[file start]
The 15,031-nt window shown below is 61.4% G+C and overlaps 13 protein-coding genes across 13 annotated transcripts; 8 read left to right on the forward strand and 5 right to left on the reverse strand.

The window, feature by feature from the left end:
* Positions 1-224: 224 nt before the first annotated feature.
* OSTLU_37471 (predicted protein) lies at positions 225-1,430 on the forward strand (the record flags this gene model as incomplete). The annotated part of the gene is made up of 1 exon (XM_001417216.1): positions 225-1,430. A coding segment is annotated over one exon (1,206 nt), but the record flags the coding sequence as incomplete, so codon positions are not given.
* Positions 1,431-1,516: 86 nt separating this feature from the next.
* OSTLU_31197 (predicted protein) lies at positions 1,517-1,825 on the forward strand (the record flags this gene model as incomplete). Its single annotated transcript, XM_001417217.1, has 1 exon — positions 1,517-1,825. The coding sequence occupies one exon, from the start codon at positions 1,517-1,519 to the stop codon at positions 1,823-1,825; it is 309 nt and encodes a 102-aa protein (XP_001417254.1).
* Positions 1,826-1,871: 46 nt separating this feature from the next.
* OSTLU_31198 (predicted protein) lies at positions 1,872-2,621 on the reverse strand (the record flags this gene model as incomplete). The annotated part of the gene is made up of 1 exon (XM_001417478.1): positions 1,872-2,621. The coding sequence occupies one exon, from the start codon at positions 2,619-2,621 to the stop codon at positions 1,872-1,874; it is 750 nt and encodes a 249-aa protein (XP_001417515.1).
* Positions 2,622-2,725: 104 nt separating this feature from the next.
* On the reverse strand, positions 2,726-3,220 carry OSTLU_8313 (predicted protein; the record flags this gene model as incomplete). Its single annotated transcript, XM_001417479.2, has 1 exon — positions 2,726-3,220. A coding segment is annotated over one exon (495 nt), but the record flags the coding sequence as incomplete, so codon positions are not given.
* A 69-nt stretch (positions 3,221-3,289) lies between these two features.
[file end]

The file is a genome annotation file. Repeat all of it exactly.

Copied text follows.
The 15,031-nt window shown below is 61.4% G+C and overlaps 13 protein-coding genes across 13 annotated transcripts; 8 read left to right on the forward strand and 5 right to left on the reverse strand.

The window, feature by feature from the left end:
* Positions 1-224: 224 nt before the first annotated feature.
* OSTLU_37471 (predicted protein) lies at positions 225-1,430 on the forward strand (the record flags this gene model as incomplete). The annotated part of the gene is made up of 1 exon (XM_001417216.1): positions 225-1,430. A coding segment is annotated over one exon (1,206 nt), but the record flags the coding sequence as incomplete, so codon positions are not given.
* Positions 1,431-1,516: 86 nt separating this feature from the next.
* OSTLU_31197 (predicted protein) lies at positions 1,517-1,825 on the forward strand (the record flags this gene model as incomplete). Its single annotated transcript, XM_001417217.1, has 1 exon — positions 1,517-1,825. The coding sequence occupies one exon, from the start codon at positions 1,517-1,519 to the stop codon at positions 1,823-1,825; it is 309 nt and encodes a 102-aa protein (XP_001417254.1).
* Positions 1,826-1,871: 46 nt separating this feature from the next.
* OSTLU_31198 (predicted protein) lies at positions 1,872-2,621 on the reverse strand (the record flags this gene model as incomplete). The annotated part of the gene is made up of 1 exon (XM_001417478.1): positions 1,872-2,621. The coding sequence occupies one exon, from the start codon at positions 2,619-2,621 to the stop codon at positions 1,872-1,874; it is 750 nt and encodes a 249-aa protein (XP_001417515.1).
* Positions 2,622-2,725: 104 nt separating this feature from the next.
* On the reverse strand, positions 2,726-3,220 carry OSTLU_8313 (predicted protein; the record flags this gene model as incomplete). Its single annotated transcript, XM_001417479.2, has 1 exon — positions 2,726-3,220. A coding segment is annotated over one exon (495 nt), but the record flags the coding sequence as incomplete, so codon positions are not given.
* A 69-nt stretch (positions 3,221-3,289) lies between these two features.